Opponents of the FTA raise concerns about violence against union leaders and activists, and some like to point out that Colombia has been a dangerous place to be a union leader.  Well, Colombia has also been a dangerous place to be a schoolteacher, a bricklayer, a store clerk, or a government official.  Violence in general has been a major problem in Colombia, where killing, kidnapping, and intimidation were the norm for decades.  But Colombia has dramatically improved public safety – not only for union organizers, but for the society as a whole.  The President’s security strategy has led a two-thirds decline in the number of assassinations of union members over the past six years, and the rate of violence against union leaders is now lower than the general rate of criminal violence.  And the Government is also making a strong effort to prosecute those who have harmed union officials. 

President Uribe is committed to doing even more, building on this great progress.  We in the United States must assist him in these efforts.  But defeating the FTA with Colombia will do nothing to help stem union violence, nor will it assist the Colombian government to bring more perpetrators of crime to justice.  Indeed, defeating the FTA and turning our backs on progress there could actually set back the remarkable economic and social progress made to date. 

Democracy and Security: Following Through on our Commitments

Finally, it is important to remember that the United States has invested considerable resources in the future of Colombia, and has done so with strong bipartisan support.  In 2001, the Clinton Administration, working with a Republican-controlled Congress, passed Plan Colombia to fight the drug trade, reduce poverty and violence, and promote economic and social progress.  Just this week, the Washington Post noted that Plan Colombia has been “a clear success in helping the Colombian government beat back drug traffickers, leftist guerrillas and right-wing insurgents.”  The U.S. has invested more than $5 billion in Colombia, with significant and positive results such as a dramatic drop in cocaine production, kidnappings, homicides, and terrorist attacks.   Why, after spending billions of U.S. taxpayer dollars to help Colombia, would the United States now turn its back on one of its most important allies in the Western Hemisphere?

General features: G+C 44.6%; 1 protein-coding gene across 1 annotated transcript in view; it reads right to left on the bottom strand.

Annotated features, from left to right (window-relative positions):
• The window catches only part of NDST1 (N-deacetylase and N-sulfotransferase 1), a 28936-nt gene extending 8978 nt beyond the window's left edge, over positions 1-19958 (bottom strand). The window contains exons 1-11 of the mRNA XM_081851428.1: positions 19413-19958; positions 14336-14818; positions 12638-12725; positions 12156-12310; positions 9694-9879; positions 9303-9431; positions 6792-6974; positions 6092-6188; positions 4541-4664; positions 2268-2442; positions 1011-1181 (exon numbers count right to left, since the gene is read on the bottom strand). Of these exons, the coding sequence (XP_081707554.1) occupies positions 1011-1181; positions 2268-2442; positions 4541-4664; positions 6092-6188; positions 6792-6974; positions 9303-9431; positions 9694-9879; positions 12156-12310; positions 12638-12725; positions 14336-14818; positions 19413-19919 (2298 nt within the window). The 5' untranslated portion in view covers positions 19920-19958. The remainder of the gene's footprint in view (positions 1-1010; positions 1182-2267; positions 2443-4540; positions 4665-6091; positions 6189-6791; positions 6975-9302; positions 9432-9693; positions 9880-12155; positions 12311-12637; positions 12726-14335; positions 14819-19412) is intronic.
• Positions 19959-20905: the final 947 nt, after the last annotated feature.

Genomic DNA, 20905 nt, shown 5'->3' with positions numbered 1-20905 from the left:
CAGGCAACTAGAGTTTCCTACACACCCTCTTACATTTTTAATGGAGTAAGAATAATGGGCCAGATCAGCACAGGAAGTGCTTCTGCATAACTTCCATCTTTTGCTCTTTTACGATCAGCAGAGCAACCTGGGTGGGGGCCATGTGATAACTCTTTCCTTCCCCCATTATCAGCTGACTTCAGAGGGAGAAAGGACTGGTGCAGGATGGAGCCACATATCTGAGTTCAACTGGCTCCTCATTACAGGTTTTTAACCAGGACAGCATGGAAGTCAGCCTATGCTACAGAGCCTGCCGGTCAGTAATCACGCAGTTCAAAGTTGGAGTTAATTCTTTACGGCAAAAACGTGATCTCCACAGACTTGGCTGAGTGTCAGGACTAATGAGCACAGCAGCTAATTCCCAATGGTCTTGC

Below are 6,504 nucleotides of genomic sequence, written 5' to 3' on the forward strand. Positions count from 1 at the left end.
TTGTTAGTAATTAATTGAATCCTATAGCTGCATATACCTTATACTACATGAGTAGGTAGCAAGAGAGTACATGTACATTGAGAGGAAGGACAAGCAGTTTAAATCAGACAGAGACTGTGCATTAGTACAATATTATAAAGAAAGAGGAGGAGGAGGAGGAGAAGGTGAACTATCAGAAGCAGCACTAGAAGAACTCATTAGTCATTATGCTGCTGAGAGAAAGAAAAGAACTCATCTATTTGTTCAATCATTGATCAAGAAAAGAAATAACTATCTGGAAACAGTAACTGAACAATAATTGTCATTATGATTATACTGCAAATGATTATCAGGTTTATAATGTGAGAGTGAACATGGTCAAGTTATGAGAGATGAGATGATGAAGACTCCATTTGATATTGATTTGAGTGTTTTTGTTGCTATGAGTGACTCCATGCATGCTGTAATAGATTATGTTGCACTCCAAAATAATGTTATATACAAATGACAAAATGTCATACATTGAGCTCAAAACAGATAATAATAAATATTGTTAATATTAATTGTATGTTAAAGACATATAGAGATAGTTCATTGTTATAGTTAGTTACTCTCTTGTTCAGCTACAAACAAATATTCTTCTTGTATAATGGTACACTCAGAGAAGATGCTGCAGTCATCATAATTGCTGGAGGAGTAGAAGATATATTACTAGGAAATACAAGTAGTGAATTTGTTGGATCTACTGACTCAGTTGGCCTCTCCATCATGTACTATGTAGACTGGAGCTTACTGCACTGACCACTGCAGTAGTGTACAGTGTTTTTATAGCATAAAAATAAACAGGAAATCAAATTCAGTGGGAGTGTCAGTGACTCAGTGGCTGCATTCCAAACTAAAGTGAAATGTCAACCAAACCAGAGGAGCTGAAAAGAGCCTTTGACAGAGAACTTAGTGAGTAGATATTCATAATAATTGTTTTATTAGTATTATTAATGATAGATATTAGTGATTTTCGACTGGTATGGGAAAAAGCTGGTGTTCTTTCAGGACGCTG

If we reject the Colombia agreement, we could strengthen the voices of other leaders in Latin America who are taking a different path – whose recipe for governing includes undermining democratic institutions, seizing private property, and destabilizing neighboring countries.  The vote on this agreement is about more than trade.  We must make clear that we stand with our friends in elected democracies who are working to strengthen democracy and prosperity in a region that has seen too little of both.

Colombia Deserves a Vote

Ladies and gentlemen, in Colombia they have an expression:  “Si abres tu mente, te abrimos las puertas.”  -- “If you open your minds, we will open our doors.”  I think this one phrase very eloquently sums up the vital question we face on whether to approve the free trade agreement with Colombia.  If we open our minds and look at the facts, we will realize that the Colombia of today is not the Colombia of fifteen years ago, or the Colombia we know from the movies.  If we open our minds and witness Colombia’s amazing transformation, Colombia will open its doors to our products… and a closer partnership. 

This is a story that needs to be told, and this is an agreement that deserves a vote.  Despite decades of violence caused by insurgency and a brutal and devastating drug trade, this is a Latin American nation that has remained committed to economic freedom, to openness, and to democracy.  The hand of the Colombian people is outstretched – all that remains is for America to decide whether to take it in friendship, or to turn away in misguided fear.  In my mind, the choice is clear:  America should stand with those who stand for economic and political freedom.  I hope you will agree. 

Thank you very much.